Men and women sharing wards to alleviate the trolley crisis
Patients are having to endure the indignity of mixed wards as the trolley crisis continues to leave many hospitals with dangerous levels of overcrowding.
The HSE said it is "not general practice to mix male and female patients", but it can happen in A&Es and departments such as coronary care units.
If a general ward has men and women, there must be measures in place to "protect the privacy and dignity of patients", said a spokeswoman.
The numbers on trolleys eased slightly yesterday, but 551 patients were still waiting for a bed.
The Mater Hospital had 28 patients without a bed in the morning, and Tallaght Hospital was again swamped, with 29 trolleys stacked up in its emergency department and wards.
Figures obtained by the Herald reveal that 480 adults, who no longer need hospital care, were occupying beds for various reasons, including 58 waiting for a home care package, while 263 are listed as "destination long-term nursing care".
These patients are processing Fair Deal applications or waiting for a nursing home of their choice to become free.
A total of 117 are in need of high level rehabilitation or are wards of court. Nine of the patients have "no fixed abode".
An HSE spokeswoman said "transitional care" beds have been made available to transfer some patients from hospital beds but are not yet ready to go home or to a nursing home.
An additional 45 home care packages a week are being specifically targeted at patients who are medically fit to leave hospital, she added.
One patient at the Mater Hospital yesterday, Anthony Nolan (21), said shortly after noon: "I've been here since 7am and will be probably be here for another three hours.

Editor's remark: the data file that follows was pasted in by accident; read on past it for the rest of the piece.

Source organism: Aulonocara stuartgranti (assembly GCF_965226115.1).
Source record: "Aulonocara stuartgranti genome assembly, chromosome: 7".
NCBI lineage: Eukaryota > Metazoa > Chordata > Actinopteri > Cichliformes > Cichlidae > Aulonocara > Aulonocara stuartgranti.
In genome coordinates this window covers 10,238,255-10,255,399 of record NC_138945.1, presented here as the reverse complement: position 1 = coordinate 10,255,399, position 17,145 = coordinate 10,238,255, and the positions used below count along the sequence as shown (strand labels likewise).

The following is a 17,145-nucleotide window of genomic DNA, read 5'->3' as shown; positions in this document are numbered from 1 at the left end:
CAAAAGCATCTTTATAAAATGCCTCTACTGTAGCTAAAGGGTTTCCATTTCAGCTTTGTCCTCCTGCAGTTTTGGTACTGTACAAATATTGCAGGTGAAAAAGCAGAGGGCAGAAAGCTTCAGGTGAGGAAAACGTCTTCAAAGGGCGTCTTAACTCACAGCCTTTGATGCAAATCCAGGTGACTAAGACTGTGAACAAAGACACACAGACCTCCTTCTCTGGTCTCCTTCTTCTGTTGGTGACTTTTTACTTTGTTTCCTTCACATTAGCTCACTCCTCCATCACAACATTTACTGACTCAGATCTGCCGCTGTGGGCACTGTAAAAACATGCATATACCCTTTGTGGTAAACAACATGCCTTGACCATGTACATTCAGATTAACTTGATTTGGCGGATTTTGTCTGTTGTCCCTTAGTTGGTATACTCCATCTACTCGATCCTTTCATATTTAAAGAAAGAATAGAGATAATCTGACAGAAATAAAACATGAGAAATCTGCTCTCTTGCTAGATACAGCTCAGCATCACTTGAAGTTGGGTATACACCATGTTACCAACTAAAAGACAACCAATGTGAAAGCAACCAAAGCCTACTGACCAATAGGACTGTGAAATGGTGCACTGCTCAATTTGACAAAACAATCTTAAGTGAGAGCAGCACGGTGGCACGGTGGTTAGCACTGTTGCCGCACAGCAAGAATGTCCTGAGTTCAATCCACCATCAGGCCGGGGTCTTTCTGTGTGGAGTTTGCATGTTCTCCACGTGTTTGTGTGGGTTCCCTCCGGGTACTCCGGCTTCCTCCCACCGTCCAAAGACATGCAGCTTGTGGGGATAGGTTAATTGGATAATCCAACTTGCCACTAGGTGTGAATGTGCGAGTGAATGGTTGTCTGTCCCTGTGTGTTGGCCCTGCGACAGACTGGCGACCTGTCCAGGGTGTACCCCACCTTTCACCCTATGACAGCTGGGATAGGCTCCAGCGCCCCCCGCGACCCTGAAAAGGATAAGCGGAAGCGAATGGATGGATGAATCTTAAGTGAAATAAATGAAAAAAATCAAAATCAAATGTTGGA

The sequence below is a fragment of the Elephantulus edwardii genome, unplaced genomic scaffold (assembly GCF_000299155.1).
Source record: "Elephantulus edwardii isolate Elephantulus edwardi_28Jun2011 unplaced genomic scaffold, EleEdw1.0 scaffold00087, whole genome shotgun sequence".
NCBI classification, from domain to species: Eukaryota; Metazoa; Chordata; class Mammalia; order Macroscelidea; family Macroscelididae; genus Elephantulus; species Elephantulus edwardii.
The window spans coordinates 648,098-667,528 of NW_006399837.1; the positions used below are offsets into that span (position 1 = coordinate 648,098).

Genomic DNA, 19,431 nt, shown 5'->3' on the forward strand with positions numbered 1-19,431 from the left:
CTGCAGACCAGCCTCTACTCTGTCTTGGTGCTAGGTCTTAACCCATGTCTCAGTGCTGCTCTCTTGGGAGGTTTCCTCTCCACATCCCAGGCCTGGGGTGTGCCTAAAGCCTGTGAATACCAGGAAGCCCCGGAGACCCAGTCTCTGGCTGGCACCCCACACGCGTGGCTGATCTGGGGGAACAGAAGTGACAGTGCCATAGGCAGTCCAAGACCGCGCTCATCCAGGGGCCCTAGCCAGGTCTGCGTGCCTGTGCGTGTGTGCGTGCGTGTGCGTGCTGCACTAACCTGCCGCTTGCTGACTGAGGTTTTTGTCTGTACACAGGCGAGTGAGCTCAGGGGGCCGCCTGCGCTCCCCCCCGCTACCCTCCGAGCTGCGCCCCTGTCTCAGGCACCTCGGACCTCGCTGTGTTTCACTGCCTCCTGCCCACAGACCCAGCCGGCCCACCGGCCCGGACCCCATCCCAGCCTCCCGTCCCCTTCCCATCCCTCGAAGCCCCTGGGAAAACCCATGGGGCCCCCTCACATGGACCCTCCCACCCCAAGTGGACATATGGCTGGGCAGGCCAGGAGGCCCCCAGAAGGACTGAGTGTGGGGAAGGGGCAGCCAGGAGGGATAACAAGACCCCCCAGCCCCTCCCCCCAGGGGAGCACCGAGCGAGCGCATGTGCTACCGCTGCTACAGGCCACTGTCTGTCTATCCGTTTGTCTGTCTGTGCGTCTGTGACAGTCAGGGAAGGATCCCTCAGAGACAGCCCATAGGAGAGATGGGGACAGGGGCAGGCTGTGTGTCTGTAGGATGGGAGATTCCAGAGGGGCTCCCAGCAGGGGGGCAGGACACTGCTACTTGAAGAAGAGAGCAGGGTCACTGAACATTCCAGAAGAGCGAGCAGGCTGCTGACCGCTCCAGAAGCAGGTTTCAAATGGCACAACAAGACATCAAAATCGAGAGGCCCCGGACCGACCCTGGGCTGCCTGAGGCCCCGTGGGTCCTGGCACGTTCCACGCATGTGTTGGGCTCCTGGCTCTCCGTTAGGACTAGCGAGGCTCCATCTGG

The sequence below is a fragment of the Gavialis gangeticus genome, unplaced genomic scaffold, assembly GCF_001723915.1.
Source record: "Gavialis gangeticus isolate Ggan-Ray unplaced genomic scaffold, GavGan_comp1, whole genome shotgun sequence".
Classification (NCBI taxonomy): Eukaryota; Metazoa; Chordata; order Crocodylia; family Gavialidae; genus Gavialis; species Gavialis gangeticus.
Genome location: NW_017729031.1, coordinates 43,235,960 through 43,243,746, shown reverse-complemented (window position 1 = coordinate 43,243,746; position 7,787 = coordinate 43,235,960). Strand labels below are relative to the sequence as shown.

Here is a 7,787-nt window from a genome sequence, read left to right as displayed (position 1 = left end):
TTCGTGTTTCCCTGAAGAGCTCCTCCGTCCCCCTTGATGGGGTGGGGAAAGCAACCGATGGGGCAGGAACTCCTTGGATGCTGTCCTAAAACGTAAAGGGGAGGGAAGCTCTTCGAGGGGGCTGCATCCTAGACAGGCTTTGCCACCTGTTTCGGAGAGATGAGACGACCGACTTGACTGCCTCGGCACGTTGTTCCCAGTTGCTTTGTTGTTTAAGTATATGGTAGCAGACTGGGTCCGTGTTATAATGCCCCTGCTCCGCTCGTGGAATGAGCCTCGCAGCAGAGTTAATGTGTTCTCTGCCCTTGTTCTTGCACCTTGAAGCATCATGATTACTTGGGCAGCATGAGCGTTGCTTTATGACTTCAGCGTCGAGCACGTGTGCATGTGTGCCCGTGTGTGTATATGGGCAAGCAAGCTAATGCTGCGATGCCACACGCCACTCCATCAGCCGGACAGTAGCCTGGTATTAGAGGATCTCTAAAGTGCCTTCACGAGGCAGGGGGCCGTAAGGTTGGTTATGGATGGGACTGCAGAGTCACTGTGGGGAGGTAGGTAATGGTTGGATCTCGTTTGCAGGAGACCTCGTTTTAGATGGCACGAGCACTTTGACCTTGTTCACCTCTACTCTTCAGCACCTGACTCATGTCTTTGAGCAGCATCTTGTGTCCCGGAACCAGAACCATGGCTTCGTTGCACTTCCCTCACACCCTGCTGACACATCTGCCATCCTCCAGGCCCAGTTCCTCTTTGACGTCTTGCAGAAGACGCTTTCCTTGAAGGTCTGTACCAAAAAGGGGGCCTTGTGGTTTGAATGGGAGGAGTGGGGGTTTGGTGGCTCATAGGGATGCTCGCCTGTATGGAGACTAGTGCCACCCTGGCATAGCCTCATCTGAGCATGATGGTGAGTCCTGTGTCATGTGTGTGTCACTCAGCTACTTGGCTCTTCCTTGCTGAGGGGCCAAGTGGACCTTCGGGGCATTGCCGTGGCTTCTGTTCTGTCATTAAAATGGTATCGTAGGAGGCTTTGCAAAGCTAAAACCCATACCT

"There are patients that have been waiting on trolleys a whole lot longer, so I'm glad I don't have to spend the night."
Meanwhile, Taoiseach Leo Varadkar said the report recommending up to 2,500 more beds is to be brought to the Cabinet in two weeks' time.
"I want to say that the case for extra beds in our hospitals is indisputable," he said.
"Even if there was no overcrowding in our hospitals, we would need more bed capacity.
"That's down to the fact we have a growing population and an ageing population."
However, he did not elaborate on the level of investment to be directed by the Government to the problem or the timescale involved.
The long-awaited job advertisement for the post of executive director of the off-ice to implement Slaintecare, the reform programme for the health service, will be published tomorrow.
The Department of Health refused to disclose the salary for the position.
The health service is already seen as top-heavy with highly paid managers at a time when patients are suffering because of a lack of frontline staff. HSE chief Tony O'Brien apologised yesterday for hospital conditions and said "the healthcare system needs to be differently shaped and sized".
Healthy children are being struck by flu and having to be admitted to hospital, but there has been no great surge in cases, said Dr Alf Nicholson, a paediatrician at Temple Street.
Children with underlying illnesses are most at risk of complications if they get the flu, and are recommended to get vaccinated every October.
However, the number of infected children so far appears "similar to other years", though that could change, said Dr Nicholson.
Dr Karina Butler, an infectious diseases consultant at Our Lady's Hospital Crumlin, said children under nine years of age who have not previously had the flu vaccine should get two doses to maximise protection.
The jabs should be a month apart.
Dr Butler, chair of the National Immunisation Advisory Committee, which advises the HSE on all kinds of vaccinations, said flu for most children is a mild, uncomfortable illness.
However, she pointed out that "children can be transmitters of flu, particularly to vulnerable adults such as grandparents. Vaccinating children protects others".